Seven tips to combat loneliness – Howden launches new guide for employers
11 May 2022
Howden recommends seven ways to support employees experiencing loneliness
During Mental Health Awareness Week, Howden Employee Benefits & Wellbeing (Howden) is launching a new guide, ‘Loneliness: How to support people in the workplace’ to help employers support workers who may be struggling with loneliness.
Howden recommends seven ways to support employees experiencing loneliness:
Communicate and raise awareness
Create space for employees to talk about their wellbeing by checking in regularly, even if it’s on a video call. Raising awareness will help to build a company culture where people feel comfortable disclosing challenges and informed about the support available to them.
Facilitate workplace socialising
People with social connections at work tend to be more engaged and loyal because these relationships help to build a company culture based on trust and respect. This creates social cohesion at work, facilitating more teamwork, creativity and collaboration.
Create opportunities for employees to connect
Organise quizzes, group calls or even exercise classes for remote employees; assign work buddies or mentors who can listen to work and non-work-related issues and provide team lunches or away days where employees can socialise outside of the workplace setting.
If managers are to take greater responsibility for safeguarding mental health in the workplace, it’s vital that they are prepared with proper training. Adopting a mental health first aid scheme means having trained employees who know the signs of loneliness as well as how to respond appropriately.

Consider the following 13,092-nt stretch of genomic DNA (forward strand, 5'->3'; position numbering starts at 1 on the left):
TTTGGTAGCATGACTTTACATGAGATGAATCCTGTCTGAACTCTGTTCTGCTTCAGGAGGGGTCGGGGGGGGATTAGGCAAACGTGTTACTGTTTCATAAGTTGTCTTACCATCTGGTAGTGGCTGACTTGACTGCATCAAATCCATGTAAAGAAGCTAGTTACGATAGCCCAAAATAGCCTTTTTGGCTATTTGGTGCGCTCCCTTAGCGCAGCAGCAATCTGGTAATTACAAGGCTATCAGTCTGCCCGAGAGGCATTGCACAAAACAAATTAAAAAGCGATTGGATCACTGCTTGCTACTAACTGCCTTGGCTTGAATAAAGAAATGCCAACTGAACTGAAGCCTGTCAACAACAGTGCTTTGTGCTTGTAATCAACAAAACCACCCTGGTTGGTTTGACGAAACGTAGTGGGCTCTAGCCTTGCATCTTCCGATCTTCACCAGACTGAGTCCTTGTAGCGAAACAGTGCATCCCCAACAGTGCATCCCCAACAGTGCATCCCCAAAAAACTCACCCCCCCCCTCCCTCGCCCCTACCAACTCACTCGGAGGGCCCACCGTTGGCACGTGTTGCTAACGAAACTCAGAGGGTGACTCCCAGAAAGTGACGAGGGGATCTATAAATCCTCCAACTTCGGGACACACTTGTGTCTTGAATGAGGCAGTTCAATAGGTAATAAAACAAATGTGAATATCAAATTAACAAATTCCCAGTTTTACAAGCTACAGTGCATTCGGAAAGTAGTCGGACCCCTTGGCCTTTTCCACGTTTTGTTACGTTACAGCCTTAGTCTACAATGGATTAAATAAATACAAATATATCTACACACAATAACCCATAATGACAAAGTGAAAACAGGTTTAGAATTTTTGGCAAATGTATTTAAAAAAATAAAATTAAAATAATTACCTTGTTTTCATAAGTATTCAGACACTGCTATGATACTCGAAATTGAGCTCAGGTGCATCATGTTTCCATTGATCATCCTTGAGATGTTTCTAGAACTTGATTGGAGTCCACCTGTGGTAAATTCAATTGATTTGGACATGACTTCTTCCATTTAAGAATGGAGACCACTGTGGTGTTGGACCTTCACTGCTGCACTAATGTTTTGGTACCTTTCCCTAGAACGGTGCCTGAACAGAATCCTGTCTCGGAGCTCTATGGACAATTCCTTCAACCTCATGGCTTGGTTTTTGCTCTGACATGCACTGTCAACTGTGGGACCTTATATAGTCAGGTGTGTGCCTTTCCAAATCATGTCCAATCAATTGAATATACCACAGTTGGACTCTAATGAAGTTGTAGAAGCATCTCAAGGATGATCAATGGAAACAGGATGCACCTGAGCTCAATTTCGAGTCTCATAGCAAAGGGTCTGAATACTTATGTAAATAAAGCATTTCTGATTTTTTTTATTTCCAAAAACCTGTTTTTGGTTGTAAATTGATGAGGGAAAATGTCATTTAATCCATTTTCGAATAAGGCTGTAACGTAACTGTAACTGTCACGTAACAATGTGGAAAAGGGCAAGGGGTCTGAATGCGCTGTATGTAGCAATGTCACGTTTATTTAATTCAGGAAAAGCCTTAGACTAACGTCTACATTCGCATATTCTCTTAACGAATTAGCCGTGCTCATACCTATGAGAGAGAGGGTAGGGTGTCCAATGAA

Encourage employees to use their employee benefits
Benefits such as Employee Assistance Programmes (EAPs), virtual GPs and mental health nurses can all prove a useful source of help. EAPs provide around-the-clock confidential support for a wide range of problems employees might be facing. As well as helping employers to meet their duty of care to employees, EAPs are popular because they are affordable and easy to put in place.
Support employees with care responsibilities
People caring for elderly or disabled relatives can face stress or depression due to the pressure. Research by Carers UK, pre-pandemic, found every day 600 people in the UK were giving up work to care for a loved one. Offering flexible working arrangements can help people balance these responsibilities.
Signpost to charities
Make employees aware of available support. Charities supporting lonely people include: Mind and The Samaritans, which have helplines providing non-judgemental support and advice; The Silver Line and Age UK, which support older people and organisations such as Meet Up Mondays which tackle loneliness by facilitating meetups.
Mark Fosh - Director of SME
Mark has 20 years’ experience of helping clients attract and retain the right talent. He and his team develop benefits programmes to suit their clients’ needs, helping clients to bring their employment strategies to life.